Week-over-week declines in spot van, refrigerated, and flatbed freight volumes were modest during the week ending Feb. 16 compared to the steady slide that began in early January, said DAT Solutions, which operates the industry’s largest load board network.
The marginal decreases indicate that demand for trucks is firming up and rates may be bottoming out. The national average reefer load-to-truck ratio was unchanged at 3.7 loads per truck last week and the van ratio was neutral at 1.8.
National Average Spot Rates, February (through Feb. 16)
- Van: $1.80 per mile, down 7 cents from the January average
- Reefer: $2.11 per mile, down 13 cents
- Flatbed: $2.14 per mile, down 3 cents
It’s early for a big Florida produce push, but rates are moving higher on several key lanes:
- Miami to Atlanta: $1.76 per mile, up 27 cents
- Miami to Elizabeth, New Jersey: $1.71, up 12 cents
- Lakeland to Charlotte: $1.58, up 10 cents
Imports and exports are also giving the reefer market a lift, with elevated load-to-truck ratios in the port cities of Savannah, Ga., Charleston, S.C., and Wilmington, N.C.
Just two weeks ago the average van rate was lower on 81 of the top 100 van lanes by volume. Last week, only 39 lanes declined compared to the previous week and 32 stayed the same. That’s a good sign. And van load-to-truck ratios held steady last week, an indication that demand for trucks is firming up.
On the other hand, many of the lanes with the largest rate increases were those where prices were well below the national average—a familiar story:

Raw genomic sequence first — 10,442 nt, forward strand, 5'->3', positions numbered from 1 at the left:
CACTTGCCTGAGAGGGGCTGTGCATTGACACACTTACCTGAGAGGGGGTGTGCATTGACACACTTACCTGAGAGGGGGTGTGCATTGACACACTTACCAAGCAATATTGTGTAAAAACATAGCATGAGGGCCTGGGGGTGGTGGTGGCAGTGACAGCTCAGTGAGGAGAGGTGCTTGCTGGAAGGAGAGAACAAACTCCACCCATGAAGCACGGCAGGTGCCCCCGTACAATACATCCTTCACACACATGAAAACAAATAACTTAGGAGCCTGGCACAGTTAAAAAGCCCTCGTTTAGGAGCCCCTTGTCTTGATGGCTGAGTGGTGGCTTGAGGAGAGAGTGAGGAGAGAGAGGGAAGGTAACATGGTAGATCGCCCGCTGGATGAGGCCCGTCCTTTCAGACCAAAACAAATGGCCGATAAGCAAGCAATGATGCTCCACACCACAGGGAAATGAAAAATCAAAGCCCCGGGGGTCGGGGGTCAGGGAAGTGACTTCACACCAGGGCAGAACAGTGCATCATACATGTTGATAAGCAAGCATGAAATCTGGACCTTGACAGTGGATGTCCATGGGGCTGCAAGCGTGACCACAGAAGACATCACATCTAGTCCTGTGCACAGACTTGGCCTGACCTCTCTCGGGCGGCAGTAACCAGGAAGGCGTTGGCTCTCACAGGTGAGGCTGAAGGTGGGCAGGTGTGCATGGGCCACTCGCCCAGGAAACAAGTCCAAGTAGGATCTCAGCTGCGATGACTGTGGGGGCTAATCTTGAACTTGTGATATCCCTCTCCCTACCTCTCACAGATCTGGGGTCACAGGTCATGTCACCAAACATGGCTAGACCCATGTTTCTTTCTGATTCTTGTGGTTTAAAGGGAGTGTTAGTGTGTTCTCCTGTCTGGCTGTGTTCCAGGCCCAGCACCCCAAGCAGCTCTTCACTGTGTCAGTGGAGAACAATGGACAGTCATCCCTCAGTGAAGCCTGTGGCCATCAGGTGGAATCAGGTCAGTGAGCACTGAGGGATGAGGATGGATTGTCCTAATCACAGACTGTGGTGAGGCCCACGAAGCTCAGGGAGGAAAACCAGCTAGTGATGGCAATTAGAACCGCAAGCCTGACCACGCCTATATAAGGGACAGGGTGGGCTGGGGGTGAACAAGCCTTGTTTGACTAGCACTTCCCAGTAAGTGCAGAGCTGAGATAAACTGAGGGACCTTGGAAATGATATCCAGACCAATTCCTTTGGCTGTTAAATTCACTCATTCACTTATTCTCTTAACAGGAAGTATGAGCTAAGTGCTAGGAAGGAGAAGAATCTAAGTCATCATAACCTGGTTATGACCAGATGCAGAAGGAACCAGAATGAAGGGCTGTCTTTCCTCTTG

- Denver to Oklahoma City: $1.33 per mile, up 16 cents
- Dallas to Los Angeles: $1.28, up 9 cents
- Lakeland, Fla., to Atlanta: $1.00 per mile, up 5 cents. That’s right. A buck a mile for van freight out of Florida.
Right now, DAT data shows no real impact of the coronavirus on domestic trucking—travel restrictions have affected sea and air freight far more. February is a slow month for imports from China anyway because so many seaports reduce their activity during the Lunar New Year holidays.
The longer-term effect on U.S. imports and spot truckload freight, especially at West Coast ports, depends on whether governments take more aggressive steps to curtail commercial traffic from Wuhan and elsewhere.
Ports are bracing for the impact on volumes as the number of canceled sailings reached unprecedented levels, making it more likely that the seasonal lull at U.S. ports will extend into March. At that point we can start to connect unusual truckload freight volumes on certain lanes with efforts to contain the outbreak.